Similar initiatives in UK and US took 8-10 years to be self-sustainable
Also working with MTDC, Cradle, MBAN, MaGIC and others on funding
NEWLY-established PlaTCOM Ventures Sdn Bhd, a collaboration between Agensi Inovasi Malaysia (AIM) and SME Corp Malaysia, has set a very aggressive goal: To be a self-sustainable organisation within six to eight years.
The company, which was officially launched last week, is a wholly-owned unit of AIM. It is a public-private initiative, where the platform is owned by the Malaysian Government and the company is managed by a team from the private sector.
PlaTCOM executive director Dr Viraj Perera (pic) said that similar models in Japan, the United Kingdom and the United States have taken eight to 10 years to become self-sustainable.
“But, we are more ambitious than that; we are more aggressive than that. So I’m looking at a period of six to eight years,” he told Digital News Asia (DNA) when asked when PlaTCOM would be self-sustainable.
PlaTCOM, whose model was designed by AIM, SME Corp and the World Bank, is touted to incorporate best practices from successful models such as ISIS Innovation of University of Oxford in the United Kingdom.
During the initial stage, it plans to offer its services for free. These include helping small and medium enterprises (SMEs) source for intellectual property (IP) from various platforms, including local universities; and also helping universities promote their 'strong IPs' at the national level.
According to Perera, one of the ways PlaTCOM intends to achieve its 2020 goal is to be more proactive in matching IPs with business needs. This means, it will look at its IP database and identify how a particular IP can help a particular segment of business.
For example: if there is an IP that can help water pumps be more energy-efficient, PlaTCOM will 'market' the IP by approaching water pump manufacturers.
“Even if these companies may not be looking for it, we will still approach them as we believe the IP can help them improve their business. We are taking more of an active approach," he said.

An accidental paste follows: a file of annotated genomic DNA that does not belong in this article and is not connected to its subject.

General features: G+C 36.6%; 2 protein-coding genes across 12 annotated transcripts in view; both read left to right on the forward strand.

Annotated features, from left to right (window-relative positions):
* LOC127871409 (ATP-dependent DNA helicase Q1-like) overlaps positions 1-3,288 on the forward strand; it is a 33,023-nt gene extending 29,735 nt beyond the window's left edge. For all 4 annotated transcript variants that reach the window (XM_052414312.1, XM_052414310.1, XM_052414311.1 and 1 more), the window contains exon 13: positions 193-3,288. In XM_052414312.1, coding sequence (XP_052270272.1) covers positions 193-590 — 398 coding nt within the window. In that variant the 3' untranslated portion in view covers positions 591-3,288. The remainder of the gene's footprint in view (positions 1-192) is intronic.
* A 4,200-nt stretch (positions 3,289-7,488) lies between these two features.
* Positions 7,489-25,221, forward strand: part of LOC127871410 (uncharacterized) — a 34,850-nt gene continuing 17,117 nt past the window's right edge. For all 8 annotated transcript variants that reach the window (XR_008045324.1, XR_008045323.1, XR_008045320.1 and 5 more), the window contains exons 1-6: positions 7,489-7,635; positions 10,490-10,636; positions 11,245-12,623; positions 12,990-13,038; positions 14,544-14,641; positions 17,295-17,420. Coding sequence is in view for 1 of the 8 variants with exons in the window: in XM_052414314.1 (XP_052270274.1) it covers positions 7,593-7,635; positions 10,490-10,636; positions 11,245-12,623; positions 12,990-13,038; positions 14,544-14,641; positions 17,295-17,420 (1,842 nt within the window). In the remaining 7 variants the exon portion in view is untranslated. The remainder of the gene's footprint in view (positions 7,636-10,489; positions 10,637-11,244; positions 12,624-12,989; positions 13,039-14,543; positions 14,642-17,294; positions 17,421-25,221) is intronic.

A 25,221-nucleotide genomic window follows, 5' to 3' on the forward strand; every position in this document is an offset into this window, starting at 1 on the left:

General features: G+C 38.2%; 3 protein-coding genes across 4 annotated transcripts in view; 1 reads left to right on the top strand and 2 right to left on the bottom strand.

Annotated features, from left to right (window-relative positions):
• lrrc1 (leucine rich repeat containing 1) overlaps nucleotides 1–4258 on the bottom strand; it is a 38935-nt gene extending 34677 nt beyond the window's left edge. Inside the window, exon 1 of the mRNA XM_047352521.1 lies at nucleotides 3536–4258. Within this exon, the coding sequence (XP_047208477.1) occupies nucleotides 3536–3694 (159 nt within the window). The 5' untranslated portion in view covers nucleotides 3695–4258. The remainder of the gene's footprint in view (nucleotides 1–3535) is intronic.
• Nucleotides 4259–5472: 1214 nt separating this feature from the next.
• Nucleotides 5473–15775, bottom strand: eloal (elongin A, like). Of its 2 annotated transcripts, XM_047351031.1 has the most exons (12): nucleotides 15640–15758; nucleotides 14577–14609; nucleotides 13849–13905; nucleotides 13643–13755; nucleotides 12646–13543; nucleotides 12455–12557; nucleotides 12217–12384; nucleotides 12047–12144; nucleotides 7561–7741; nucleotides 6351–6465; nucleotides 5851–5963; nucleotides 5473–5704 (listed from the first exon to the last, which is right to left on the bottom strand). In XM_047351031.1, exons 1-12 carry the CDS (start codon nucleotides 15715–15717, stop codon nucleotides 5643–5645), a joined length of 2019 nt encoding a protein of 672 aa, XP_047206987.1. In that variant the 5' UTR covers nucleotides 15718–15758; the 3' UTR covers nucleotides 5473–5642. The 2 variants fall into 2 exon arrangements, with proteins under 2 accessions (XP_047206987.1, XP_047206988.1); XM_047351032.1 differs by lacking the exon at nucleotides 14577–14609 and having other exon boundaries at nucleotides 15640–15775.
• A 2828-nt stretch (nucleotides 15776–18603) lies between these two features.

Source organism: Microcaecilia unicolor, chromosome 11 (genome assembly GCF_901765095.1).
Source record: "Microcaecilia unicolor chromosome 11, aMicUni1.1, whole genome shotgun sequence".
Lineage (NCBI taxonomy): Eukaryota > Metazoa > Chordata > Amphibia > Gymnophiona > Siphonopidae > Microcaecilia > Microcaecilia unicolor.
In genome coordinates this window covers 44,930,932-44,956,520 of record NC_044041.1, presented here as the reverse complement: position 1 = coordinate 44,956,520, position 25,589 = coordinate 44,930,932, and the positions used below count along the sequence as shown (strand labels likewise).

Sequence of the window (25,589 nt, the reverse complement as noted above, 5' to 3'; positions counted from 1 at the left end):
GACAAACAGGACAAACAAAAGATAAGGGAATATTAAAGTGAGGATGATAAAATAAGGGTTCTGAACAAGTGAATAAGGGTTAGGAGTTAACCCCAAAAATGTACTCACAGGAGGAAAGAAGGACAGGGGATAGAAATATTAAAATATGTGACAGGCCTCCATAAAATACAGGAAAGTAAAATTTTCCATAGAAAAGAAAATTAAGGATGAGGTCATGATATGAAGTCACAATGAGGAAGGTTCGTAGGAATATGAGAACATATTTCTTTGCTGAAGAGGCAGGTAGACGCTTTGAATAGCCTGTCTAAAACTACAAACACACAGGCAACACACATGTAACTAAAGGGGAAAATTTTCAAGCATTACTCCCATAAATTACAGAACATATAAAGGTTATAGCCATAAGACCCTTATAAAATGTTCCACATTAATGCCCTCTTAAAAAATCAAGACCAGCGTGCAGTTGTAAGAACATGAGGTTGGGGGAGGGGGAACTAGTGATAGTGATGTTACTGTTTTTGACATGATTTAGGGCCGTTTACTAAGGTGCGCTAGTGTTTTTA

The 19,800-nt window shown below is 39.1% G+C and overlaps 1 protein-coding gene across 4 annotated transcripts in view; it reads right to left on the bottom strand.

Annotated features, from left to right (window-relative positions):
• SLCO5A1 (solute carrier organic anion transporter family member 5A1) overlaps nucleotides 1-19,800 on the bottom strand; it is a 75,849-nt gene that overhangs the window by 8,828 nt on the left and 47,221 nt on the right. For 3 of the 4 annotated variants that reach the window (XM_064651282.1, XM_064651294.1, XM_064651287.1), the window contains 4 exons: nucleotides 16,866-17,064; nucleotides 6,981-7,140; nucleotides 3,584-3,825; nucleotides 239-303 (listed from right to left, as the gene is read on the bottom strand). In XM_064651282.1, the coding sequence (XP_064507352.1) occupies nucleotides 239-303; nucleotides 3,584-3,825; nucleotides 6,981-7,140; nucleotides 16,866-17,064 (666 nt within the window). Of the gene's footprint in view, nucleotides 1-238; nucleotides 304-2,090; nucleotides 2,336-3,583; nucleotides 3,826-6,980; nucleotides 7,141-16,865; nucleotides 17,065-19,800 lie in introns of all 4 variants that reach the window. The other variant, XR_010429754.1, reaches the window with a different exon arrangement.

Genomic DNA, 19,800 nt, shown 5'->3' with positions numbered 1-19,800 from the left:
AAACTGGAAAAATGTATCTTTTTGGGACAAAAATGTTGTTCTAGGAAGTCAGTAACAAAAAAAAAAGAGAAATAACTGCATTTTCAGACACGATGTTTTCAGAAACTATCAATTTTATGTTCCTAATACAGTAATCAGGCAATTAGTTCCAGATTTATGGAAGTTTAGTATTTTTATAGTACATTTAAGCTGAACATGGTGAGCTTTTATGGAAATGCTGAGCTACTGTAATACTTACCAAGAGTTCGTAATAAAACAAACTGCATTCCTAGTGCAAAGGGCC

Perera believes that it is vital for PlaTCOM to be proactive and aggressive, especially during its initial stage when awareness of its services and offerings is still low.
“If you don’t actively market it, create awareness on what’s on the table, how would companies know there’s a solution available out there?
“And that’s why we are taking more of a market-driven approach; this means, go to the companies and identify what they need,” he said.
Perera said that PlaTCOM will also help SMEs commercialise their IPs.
“I think it’s a crime if you let these good innovations die before [they see] the light of day.” he said.
For now, Perera’s plan is to identify 10-15 companies with “really powerful IPs” that have the most potential to be commercialised. It will then help these SMEs get the necessary funding, and identify the right market for their IPs.
Such an initiative is important as smaller SMEs, which have limited cashflow and resources, always find it hard to strike a balance between commercialising their IP and managing their existing business.
“Many SMEs just don’t have the resources to acquire new IPs, develop a new product or improve existing products. That’s an area we believe we can help them,” said Perera.
When it comes providing the necessary funds for SMEs to commercialise their IPs, PlaTCOM will be working with various parties, Perera said.
“We will be working across the innovation landscape with entities involved in commercialising IP. These include the Ministry of Science, Technology and Innovation; the Malaysian Technology Development Corporation; Ministry of Finance agency Cradle Fund; the Malaysian Business Angels Network; the Malaysian Global Innovation Centre (MaGIC). and others,” he added.
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